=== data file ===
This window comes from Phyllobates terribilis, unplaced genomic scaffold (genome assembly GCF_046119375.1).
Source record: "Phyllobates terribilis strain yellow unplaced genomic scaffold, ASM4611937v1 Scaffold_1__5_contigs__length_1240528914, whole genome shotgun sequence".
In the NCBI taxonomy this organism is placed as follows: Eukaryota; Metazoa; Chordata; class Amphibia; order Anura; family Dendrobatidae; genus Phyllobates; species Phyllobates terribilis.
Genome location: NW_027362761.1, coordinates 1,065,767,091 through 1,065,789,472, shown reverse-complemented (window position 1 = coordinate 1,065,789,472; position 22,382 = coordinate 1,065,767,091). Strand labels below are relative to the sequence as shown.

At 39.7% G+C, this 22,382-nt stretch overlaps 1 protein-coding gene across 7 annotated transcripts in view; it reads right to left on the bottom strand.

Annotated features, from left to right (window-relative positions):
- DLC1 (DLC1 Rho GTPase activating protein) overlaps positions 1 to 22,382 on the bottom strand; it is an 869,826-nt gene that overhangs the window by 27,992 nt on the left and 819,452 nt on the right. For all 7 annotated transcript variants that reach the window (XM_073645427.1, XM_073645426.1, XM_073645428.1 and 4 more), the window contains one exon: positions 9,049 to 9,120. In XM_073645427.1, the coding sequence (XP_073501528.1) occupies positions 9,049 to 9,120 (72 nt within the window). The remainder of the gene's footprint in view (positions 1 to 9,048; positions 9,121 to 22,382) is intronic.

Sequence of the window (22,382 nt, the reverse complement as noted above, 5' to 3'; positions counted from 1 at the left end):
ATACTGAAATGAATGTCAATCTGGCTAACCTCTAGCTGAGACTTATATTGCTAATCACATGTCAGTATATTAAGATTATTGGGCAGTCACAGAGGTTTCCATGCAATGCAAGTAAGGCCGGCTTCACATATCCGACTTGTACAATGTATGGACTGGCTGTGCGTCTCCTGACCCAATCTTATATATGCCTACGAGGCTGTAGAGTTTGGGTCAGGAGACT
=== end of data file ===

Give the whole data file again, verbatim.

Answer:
This window comes from Phyllobates terribilis, unplaced genomic scaffold (genome assembly GCF_046119375.1).
Source record: "Phyllobates terribilis strain yellow unplaced genomic scaffold, ASM4611937v1 Scaffold_1__5_contigs__length_1240528914, whole genome shotgun sequence".
In the NCBI taxonomy this organism is placed as follows: Eukaryota; Metazoa; Chordata; class Amphibia; order Anura; family Dendrobatidae; genus Phyllobates; species Phyllobates terribilis.
Genome location: NW_027362761.1, coordinates 1,065,767,091 through 1,065,789,472, shown reverse-complemented (window position 1 = coordinate 1,065,789,472; position 22,382 = coordinate 1,065,767,091). Strand labels below are relative to the sequence as shown.

At 39.7% G+C, this 22,382-nt stretch overlaps 1 protein-coding gene across 7 annotated transcripts in view; it reads right to left on the bottom strand.

Annotated features, from left to right (window-relative positions):
- DLC1 (DLC1 Rho GTPase activating protein) overlaps positions 1 to 22,382 on the bottom strand; it is an 869,826-nt gene that overhangs the window by 27,992 nt on the left and 819,452 nt on the right. For all 7 annotated transcript variants that reach the window (XM_073645427.1, XM_073645426.1, XM_073645428.1 and 4 more), the window contains one exon: positions 9,049 to 9,120. In XM_073645427.1, the coding sequence (XP_073501528.1) occupies positions 9,049 to 9,120 (72 nt within the window). The remainder of the gene's footprint in view (positions 1 to 9,048; positions 9,121 to 22,382) is intronic.

Sequence of the window (22,382 nt, the reverse complement as noted above, 5' to 3'; positions counted from 1 at the left end):
ATACTGAAATGAATGTCAATCTGGCTAACCTCTAGCTGAGACTTATATTGCTAATCACATGTCAGTATATTAAGATTATTGGGCAGTCACAGAGGTTTCCATGCAATGCAAGTAAGGCCGGCTTCACATATCCGACTTGTACAATGTATGGACTGGCTGTGCGTCTCCTGACCCAATCTTATATATGCCTACGAGGCTGTAGAGTTTGGGTCAGGAGACT